Wage Theft: A Crime Without Punishment?
In the first episode of the HBO comedy Girls, young Brooklyn hipster and would-be writer Hannah, outraged when her visiting parents cut off her allowance, steals the tips they’ve left for the hotel housekeepers. It’s a funny scene—partly because it tells us something about the ruthlessness beneath Hannah’s blurry indecisiveness, but also because it’s just so outrageous. What kind of crummy, selfish person would take rent and food money from hard-working women? In comedy: an overindulged Oberlin grad. In real life: the housekeepers’ supervisor.
Ruth Milkman, professor of sociology at the CUNY grad center and academic director of the Murphy Institute, likes to tell the story of a hotel housekeeper and her tip-stealing boss because it brings together so many features of the phenomenon of wage theft, the subject of her research. “She was an undocumented Mexican immigrant with four kids, very humble, and she worked in a brand-name Los Angeles hotel,” Milkman told me by phone. “She worked more than forty hours a week, but was paid only for forty hours—minimum wage. The law says supervisors and managers can’t get any part of your tip, but she said her supervisor would go into hotel rooms and take the tips before the housekeepers came in to clean. She complained about not getting paid for all her hours and was fired.” Female, undocumented, low-wage, not paid for all her hours, fired when she complains—it’s an all-too-typical story.
Low-wage workers in the United States face many harsh and demeaning circumstances—not being entitled to paid sick days, for instance. But there’s something particularly shocking about wage theft, an element of insult added to injury: not only does your boss pay you as little as he can get away with; he keeps a nice chunk of it for himself, just because he can. How much? According to “Broken Laws, Unprotected Workers,” a 2009 paper written by Milkman, Annette Bernhardt et al., fully 26 percent of the low-wage workers they studied in three cities—New York, Chicago and Los Angeles—had been paid less than the legally required minimum wage in the previous week; 60 percent of these were underpaid by more than $1 an hour. All in all, 68 percent of the sample had had at least one pay-related violation in the previous workweek. That turned out to be an average of $51 a week, or $2,634 a year. If a politician proposed increasing taxes by this amount, he’d be hanged from the nearest lamppost.
And that’s not all: work performed outside regular shifts was typically unpaid; workers were denied meal breaks to which they were legally entitled; and illegal deductions were taken from their pay (for work-related tools, transportation, etc.). Forty-three percent of the workers who complained (or tried to form a union) met illegal retaliation—they were fired, suspended, or threatened with pay cuts or the immigration authorities.
This is the shadow economy: workers (mainly women, people of color and undocumented immigrants) toiling in the service sector—restaurants, grocery stores, home healthcare, childcare—or in construction, manufacturing and warehousing. The vast majority make less than $10 an hour. In fact, 89 percent of in-home childcare workers don’t even make minimum wage. Think about that the next time someone tells you that caring for kids is the most important job in the world. (Think about it, too, next time you’re late and just pay the regular amount—that is wage theft, too, even if, as in one story Milkman tells, you bring your sitter chocolate as a thank-you.)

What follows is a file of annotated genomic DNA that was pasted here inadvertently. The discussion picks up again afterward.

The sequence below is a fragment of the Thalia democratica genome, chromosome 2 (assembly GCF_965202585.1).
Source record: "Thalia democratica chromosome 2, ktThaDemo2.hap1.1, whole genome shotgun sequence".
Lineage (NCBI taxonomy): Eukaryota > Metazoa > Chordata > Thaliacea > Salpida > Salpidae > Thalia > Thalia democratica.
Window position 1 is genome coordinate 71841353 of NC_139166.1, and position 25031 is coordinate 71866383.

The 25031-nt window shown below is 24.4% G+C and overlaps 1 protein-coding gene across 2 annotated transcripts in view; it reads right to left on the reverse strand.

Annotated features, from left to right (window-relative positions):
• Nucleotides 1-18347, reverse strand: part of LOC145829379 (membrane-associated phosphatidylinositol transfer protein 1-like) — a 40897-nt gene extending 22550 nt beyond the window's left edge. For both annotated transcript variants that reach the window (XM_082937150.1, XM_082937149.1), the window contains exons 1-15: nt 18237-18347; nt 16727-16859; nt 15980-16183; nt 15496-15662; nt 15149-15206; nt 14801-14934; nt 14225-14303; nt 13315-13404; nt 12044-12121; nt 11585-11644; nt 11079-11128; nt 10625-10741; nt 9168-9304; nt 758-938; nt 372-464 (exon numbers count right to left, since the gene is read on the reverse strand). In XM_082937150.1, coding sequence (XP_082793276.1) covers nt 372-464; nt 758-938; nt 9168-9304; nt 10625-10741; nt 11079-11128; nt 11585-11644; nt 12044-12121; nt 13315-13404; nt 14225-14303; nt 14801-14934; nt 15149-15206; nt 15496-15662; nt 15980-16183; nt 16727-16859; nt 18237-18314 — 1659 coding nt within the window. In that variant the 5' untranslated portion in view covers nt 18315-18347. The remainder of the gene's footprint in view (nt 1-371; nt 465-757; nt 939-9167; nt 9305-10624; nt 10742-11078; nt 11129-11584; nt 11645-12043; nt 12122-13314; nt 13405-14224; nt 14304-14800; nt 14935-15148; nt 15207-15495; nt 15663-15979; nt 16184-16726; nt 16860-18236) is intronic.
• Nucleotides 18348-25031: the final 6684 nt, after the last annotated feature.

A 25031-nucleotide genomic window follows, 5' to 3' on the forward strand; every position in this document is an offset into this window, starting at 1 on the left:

The problem isn’t ignorance. “Most employers are very well aware of the law,” Milkman said. “They’ve learned they can get away with this because there’s no enforcement.” Indeed, California has better laws protecting workers than Illinois or New York, but in follow-up research Milkman found that LA had significantly more wage theft than Chicago or New York City. Why so little enforcement? “It’s the product of years of history,” Milkman told me, citing the growth of the workforce, deregulation and cuts at the relevant agencies. (To be fair, Labor Secretary Hilda Solis has hired 250 more investigators—but this is a tiny fraction of what’s needed.) Another factor is toughening immigration law enforcement, which has made undocumented workers even more afraid to report abuses.
When I asked Milkman for some good news, she cited the increasing involvement of unions and worker centers in organizing low-wage workers. “The big immigrant marches in 2006 were very important,” said Milkman. “They showed that these are workers who want to move up in the world; they are very organizable.” In 2009, funded by the United Steel Workers, California car wash workers—mostly undocumented in an all-cash business where they were sometimes paid only in tips—scored a stunning success. Not only did they win new legal protections; they put some of their employers in jail.
More recently, workers at the Sixty-third Street Hot and Crusty in Manhattan, sick of rampant wage theft and other abuses, sought help from the Laundry Workers Center United, a community group. In May, the workers—who also got a boost from the Occupy movement—voted to unionize. It’s a start.
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